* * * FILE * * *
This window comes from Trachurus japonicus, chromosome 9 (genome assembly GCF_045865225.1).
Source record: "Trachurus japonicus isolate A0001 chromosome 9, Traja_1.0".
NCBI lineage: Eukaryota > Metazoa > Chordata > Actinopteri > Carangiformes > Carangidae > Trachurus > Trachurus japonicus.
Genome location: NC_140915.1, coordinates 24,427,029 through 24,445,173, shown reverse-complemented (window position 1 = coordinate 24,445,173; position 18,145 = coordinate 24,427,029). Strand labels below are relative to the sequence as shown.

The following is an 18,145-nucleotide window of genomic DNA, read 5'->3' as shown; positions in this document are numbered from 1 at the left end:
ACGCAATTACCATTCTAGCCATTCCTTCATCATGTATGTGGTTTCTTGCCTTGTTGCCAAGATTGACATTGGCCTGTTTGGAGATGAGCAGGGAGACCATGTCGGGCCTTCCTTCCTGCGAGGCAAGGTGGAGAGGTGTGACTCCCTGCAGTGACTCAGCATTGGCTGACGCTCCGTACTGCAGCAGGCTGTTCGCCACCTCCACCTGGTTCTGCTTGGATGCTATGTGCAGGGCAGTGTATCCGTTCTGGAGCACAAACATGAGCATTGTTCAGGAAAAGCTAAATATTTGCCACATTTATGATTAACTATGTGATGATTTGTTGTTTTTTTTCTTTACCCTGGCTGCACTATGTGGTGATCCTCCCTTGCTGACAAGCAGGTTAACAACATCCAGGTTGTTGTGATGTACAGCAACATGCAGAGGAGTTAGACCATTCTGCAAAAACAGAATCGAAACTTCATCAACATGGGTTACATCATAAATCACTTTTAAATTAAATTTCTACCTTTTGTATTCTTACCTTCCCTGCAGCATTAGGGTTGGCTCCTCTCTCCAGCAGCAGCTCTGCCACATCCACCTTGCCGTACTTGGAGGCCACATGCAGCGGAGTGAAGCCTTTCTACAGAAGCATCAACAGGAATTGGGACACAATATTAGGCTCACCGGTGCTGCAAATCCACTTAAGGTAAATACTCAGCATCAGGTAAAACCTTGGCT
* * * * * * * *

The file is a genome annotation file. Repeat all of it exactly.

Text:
This window comes from Trachurus japonicus, chromosome 9 (genome assembly GCF_045865225.1).
Source record: "Trachurus japonicus isolate A0001 chromosome 9, Traja_1.0".
NCBI lineage: Eukaryota > Metazoa > Chordata > Actinopteri > Carangiformes > Carangidae > Trachurus > Trachurus japonicus.
Genome location: NC_140915.1, coordinates 24,427,029 through 24,445,173, shown reverse-complemented (window position 1 = coordinate 24,445,173; position 18,145 = coordinate 24,427,029). Strand labels below are relative to the sequence as shown.

The following is an 18,145-nucleotide window of genomic DNA, read 5'->3' as shown; positions in this document are numbered from 1 at the left end:
ACGCAATTACCATTCTAGCCATTCCTTCATCATGTATGTGGTTTCTTGCCTTGTTGCCAAGATTGACATTGGCCTGTTTGGAGATGAGCAGGGAGACCATGTCGGGCCTTCCTTCCTGCGAGGCAAGGTGGAGAGGTGTGACTCCCTGCAGTGACTCAGCATTGGCTGACGCTCCGTACTGCAGCAGGCTGTTCGCCACCTCCACCTGGTTCTGCTTGGATGCTATGTGCAGGGCAGTGTATCCGTTCTGGAGCACAAACATGAGCATTGTTCAGGAAAAGCTAAATATTTGCCACATTTATGATTAACTATGTGATGATTTGTTGTTTTTTTTCTTTACCCTGGCTGCACTATGTGGTGATCCTCCCTTGCTGACAAGCAGGTTAACAACATCCAGGTTGTTGTGATGTACAGCAACATGCAGAGGAGTTAGACCATTCTGCAAAAACAGAATCGAAACTTCATCAACATGGGTTACATCATAAATCACTTTTAAATTAAATTTCTACCTTTTGTATTCTTACCTTCCCTGCAGCATTAGGGTTGGCTCCTCTCTCCAGCAGCAGCTCTGCCACATCCACCTTGCCGTACTTGGAGGCCACATGCAGCGGAGTGAAGCCTTTCTACAGAAGCATCAACAGGAATTGGGACACAATATTAGGCTCACCGGTGCTGCAAATCCACTTAAGGTAAATACTCAGCATCAGGTAAAACCTTGGCT